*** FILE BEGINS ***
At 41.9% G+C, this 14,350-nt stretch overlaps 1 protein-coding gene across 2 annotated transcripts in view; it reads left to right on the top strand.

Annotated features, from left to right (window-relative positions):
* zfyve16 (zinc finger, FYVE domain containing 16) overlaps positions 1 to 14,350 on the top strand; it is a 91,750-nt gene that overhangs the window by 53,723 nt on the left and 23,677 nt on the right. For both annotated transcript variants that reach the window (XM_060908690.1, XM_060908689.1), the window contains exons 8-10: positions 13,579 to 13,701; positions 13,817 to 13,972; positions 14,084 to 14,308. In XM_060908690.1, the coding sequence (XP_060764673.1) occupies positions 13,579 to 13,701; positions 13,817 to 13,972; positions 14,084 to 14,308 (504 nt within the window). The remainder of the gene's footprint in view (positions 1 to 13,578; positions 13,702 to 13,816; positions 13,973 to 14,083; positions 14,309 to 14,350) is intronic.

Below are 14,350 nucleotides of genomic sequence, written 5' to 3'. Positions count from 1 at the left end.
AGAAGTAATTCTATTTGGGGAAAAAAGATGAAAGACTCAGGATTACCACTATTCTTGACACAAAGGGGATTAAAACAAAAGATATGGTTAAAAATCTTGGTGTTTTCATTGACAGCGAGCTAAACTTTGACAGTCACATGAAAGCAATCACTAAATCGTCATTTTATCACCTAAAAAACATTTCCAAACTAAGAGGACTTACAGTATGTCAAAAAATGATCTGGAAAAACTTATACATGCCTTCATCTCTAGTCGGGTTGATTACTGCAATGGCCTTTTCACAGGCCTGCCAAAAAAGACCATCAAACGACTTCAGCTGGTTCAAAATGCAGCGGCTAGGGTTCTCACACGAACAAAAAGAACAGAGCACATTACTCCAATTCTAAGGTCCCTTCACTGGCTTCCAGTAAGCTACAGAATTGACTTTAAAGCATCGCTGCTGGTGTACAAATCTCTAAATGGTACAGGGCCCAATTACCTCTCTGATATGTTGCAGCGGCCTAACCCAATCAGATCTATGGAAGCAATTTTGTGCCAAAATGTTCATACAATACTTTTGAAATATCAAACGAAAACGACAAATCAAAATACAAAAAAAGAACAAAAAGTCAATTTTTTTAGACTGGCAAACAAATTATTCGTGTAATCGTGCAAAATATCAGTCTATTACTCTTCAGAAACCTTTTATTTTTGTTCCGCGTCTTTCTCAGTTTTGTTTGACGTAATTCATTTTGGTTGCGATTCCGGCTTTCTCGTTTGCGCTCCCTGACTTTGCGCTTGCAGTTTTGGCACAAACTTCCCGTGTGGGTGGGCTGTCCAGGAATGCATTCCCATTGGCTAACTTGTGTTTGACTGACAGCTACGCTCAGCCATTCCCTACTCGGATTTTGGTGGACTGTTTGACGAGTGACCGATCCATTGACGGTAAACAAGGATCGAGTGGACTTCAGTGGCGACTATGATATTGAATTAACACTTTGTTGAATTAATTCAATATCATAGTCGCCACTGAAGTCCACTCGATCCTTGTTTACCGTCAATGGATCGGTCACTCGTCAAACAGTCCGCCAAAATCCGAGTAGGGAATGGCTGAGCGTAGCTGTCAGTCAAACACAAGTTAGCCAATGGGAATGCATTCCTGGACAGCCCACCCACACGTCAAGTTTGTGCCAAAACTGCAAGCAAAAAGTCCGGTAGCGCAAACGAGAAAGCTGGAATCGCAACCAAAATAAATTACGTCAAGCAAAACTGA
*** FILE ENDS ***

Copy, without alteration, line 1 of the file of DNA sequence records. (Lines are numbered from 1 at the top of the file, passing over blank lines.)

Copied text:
At 41.9% G+C, this 14,350-nt stretch overlaps 1 protein-coding gene across 2 annotated transcripts in view; it reads left to right on the top strand.